Two former Anne Arundel County officials had no right to appeal a decision that threw them off a multimillion-dollar lawsuit against the county, the state's highest court ruled yesterday.
Depending on how the Court of Appeals decision plays out, it ultimately could cost former County Attorney Phillip F. Scheibe his share of the judgment in that lawsuit. It could also cost Robert J. Dvorak, a former top administrator with the county, his expert fees.
Scheibe is one of the lawyers in a 2001 case, known as the Cambridge Commons case, claiming Anne Arundel County misspent fees it collected from developers. Last year, Anne Arundel County Circuit Judge Philip T. Caroom ruled that the county owed $4.7 million plus interest to homeowners because it inappropriately spent the money developers of their neighborhoods paid the county in impact fees. That decision is on appeal.
But the county's Ethics Commission last year found that Scheibe and Dvorak had a conflict of interest in that lawsuit, as they were involved in the decision-making about impact fees when they were county employees and then played key roles in the lawsuit against the county.
Because the county law office, which Scheibe headed, and Dvorak's administrative jobs dealt with those fees in the 1990s, the Ethics Commission ruled that neither should be involved with the lawsuit against the county or get money from it.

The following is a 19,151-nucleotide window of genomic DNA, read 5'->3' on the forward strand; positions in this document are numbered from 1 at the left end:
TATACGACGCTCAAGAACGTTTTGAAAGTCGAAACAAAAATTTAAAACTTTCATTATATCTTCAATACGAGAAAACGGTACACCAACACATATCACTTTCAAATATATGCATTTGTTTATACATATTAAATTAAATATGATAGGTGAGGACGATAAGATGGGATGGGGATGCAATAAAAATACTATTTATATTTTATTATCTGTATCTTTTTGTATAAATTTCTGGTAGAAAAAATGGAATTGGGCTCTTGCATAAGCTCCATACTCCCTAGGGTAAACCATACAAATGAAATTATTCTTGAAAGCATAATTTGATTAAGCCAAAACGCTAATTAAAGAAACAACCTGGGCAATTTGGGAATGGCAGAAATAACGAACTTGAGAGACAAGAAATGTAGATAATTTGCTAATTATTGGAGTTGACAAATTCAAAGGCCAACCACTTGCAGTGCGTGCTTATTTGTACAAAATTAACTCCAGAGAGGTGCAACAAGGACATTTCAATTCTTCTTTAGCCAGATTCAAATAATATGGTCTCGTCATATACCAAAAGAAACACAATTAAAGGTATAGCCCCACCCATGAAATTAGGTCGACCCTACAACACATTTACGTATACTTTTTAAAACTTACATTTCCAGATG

The men argued that they used public records and reports to build their case.
Yesterday's decision may end up creating another legal tangle.
"I believe that the Ethics Commission will be going to Circuit Court to compel compliance with its order," said Betsy K. Dawson, the executive director of the commission and its lawyer.
She called Scheibe's role in the lawsuit against the county an "egregious" violation of the county ethics law. "For him to receive remuneration for that would violate the public trust even more," she said.
It is unclear if the men would be subject to fines.
But Scheibe's co-counsel in the Cambridge Commons development fee case contended yesterday's Court of Appeals ruling has little meaning because the judge in that case refused a county request to remove Scheibe from the case.
"Until Judge Caroom tells us that Phil and Bob can't participate, then I am not concerned about it," said John R. Greiber Jr., who is the lawyer with Scheibe.
Besides, Greiber said, his fellow attorney might decide to challenge an effort by the Ethics Commission to enforce its decision. The ruling does not address the heart of Scheibe and Dvorak's claim - that the ethics commission has no jurisdiction over them and that former county employees should not be subject indefinitely to an ethics rule limiting their work.
"The appellants' arguments are to no avail, ... " Chief Judge Robert M. Bell wrote for the unanimous court.
Nor does the 16-page ruling touch on the politics of the case. Scheibe and Dvorak claimed that the ethics complaint filed by then-County Executive Janet S. Owens was a ploy to delay the resolution of the case until her term in office ended last year, an allegation she long denied. The lawsuit sought more than $20 million from the county.
The Court of Appeals ruled that under the law, Dvorak and Scheibe could not appeal a decision by the Anne Arundel County Circuit Court that upheld the Ethics Commission against them.
"It's a nondecision," said Dvorak, who said he was not yet paid for his evaluation of county records. "I am not going to lose any sleep over it."
Scheibe could not be reached yesterday. He withdrew from a similar case after the Attorney Grievance Commission reprimanded him for a conflict of interest, according to the ethics board.